The annual Templeton Colloquium in Art History at UC Davis promises to be as accessible to the general public as it is to scholars with something everyone can enjoy.
The event will journey across oceans and centuries for “The Power of Color: Polychromy and Pigments in Ancient Mediterranean and Latin American Art,” on Friday, Feb. 2, 4-7 p.m.
The presentation will bring together visiting scholars and UC Davis art history faculty at the Jan Shrem and Maria Manetti Shrem Museum of Art.
Making the primary presentations at the colloquium will be Diana Magaloni, deputy director and director of the program for the Art of the Ancient Americas at the Los Angeles County Museum of Art, and Jennifer Stager, a teacher, curator and speaker, who specializes in ancient Mediterranean art.
Magaloni, former director of the National Museum of Anthropology in Mexico City, is an expert on Mesoamerican and indigenous pictorial techniques in the 16th century.
Stager co-curated last year's LACMA exhibition "Picasso and Rivera: Conversations Across Time," which examined Pablo Picasso and Diego Rivera's connections to their respective ancient Mediterranean and Pre-Columbian worlds, and gave a lecture in conjunction with the "Gods in Color" exhibition.
Art Faculty Will Lend a Voice
The topic taps into the expertise of UC Davis art history faculty— John Lopez, assistant professor, who studies Pre-Columbian art and architecture of the Americas, and Alexandra Sofroniew, assistant professor, who specializes in the ancient Mediterranean world. They will each give short responses after Magaloni and Stager speak.
Then all four will engage in conversation, followed by questions from the audience.
The Ancient World and Color
“Recent research shows the ancient world was vividly colorful,” said Sofroniew. “Tracing the use and perception of color in past cultures can be elusive, but an understanding and appreciation of color is fundamental to art history. Research has taken diverse approaches — from investigating the manufacture of pigments to considering literary descriptions of the workings of the eye — that illuminate ancient artworks.”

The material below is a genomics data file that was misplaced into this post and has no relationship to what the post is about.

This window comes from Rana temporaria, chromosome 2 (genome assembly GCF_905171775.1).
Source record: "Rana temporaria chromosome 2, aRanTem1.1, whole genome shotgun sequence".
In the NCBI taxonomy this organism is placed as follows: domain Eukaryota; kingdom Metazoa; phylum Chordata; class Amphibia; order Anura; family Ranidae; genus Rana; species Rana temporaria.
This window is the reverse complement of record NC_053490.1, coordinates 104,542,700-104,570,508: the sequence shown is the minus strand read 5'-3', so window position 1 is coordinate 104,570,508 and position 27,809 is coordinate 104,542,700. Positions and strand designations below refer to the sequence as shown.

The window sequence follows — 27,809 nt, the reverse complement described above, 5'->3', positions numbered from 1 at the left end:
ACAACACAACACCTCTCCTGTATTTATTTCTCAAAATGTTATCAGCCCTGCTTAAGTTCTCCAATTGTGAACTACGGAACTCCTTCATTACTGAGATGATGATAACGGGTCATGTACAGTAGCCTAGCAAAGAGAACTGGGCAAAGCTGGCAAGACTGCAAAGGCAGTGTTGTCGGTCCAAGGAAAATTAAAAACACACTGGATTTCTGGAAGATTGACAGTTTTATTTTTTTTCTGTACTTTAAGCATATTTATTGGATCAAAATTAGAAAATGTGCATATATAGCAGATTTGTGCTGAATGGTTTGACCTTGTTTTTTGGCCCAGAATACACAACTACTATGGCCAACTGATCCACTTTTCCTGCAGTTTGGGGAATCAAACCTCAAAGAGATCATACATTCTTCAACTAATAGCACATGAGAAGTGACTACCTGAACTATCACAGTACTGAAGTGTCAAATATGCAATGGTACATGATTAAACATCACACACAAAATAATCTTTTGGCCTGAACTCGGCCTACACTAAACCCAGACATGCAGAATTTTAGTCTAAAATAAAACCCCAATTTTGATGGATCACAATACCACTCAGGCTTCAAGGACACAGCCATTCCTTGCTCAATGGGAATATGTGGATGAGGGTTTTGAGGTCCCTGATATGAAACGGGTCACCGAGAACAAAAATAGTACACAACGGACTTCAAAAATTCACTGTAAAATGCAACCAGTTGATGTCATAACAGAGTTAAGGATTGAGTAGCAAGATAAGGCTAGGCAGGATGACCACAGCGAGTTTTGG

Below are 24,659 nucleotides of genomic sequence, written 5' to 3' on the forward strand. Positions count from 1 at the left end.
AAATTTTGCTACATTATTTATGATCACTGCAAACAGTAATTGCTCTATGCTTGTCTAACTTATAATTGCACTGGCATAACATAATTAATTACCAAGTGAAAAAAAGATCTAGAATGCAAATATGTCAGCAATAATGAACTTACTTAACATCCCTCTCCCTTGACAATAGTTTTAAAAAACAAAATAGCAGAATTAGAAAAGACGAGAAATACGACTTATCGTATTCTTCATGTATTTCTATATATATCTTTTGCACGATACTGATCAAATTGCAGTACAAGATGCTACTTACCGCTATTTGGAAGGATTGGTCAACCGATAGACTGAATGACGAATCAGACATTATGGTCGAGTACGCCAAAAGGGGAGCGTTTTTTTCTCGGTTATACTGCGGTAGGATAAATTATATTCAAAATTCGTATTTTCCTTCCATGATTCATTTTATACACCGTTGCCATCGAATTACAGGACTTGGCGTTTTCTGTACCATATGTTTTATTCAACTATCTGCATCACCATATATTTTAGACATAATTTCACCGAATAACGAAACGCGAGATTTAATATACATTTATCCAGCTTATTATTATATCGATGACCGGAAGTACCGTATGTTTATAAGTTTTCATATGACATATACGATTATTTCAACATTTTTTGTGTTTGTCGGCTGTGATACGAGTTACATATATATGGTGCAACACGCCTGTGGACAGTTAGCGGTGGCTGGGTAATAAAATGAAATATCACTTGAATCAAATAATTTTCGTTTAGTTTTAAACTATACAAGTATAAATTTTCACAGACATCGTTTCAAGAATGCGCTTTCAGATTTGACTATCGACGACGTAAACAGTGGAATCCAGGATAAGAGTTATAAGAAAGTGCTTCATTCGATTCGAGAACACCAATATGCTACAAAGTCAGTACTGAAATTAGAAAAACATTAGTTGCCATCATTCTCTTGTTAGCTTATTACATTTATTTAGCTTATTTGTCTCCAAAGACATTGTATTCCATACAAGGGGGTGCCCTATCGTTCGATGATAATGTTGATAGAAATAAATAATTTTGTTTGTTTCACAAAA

Accessible, and Open, to the Public
The colloquium is free and open to the public and while it will be of interest to scholars and students, it will be presented in a manner accessible to the layperson with an interest in the topic, Sofroniew said.
This is the sixth year the Templeton Colloquium has been held. It is supported by Alan Templeton, a 1982 UC Davis College of Letters and Science graduate with degrees in art history and psychology.
Contributed by Jeffrey Day, Full story
Architecture in 'Imperial Cities,' and Art Surviving Genocide Will Be Focus of Bay Area Talks
Heghnar Watenpaugh, associate professor of art history, often speaks in public and in news media about destruction of art, especially religious art, as being one of the results of genocide. In a talk at UC Berkeley, she will explain how a particular work survived.
That presentation is: “A Medieval Gospel Book from Genocide to Restitution: Toros Roslin’s Zeytun Gospels, 1915-2015.” For centuries, a particular part of a manuscript was kept in remote churches in present-day southern Turkey. The talk takes place Feb. 15, noon to 1:30 p.m., 270 Stephens Hall, UC Berkeley.
She will discuss “Imperial Cities: Architecture and Power in the Ottoman Empire” Feb. 16 at the Society for Asian Art in their Arts of Asia Spring 2018: Art on the Move Across Asia and Beyond, Part II series.
This event and all other events in this series are held at the Asian Art Museum from 10:30 to 12:30 p.m.. Registration is required. More information here. Asian Art Museum, 200 Larkin Street, San Francisco, 415-581-3701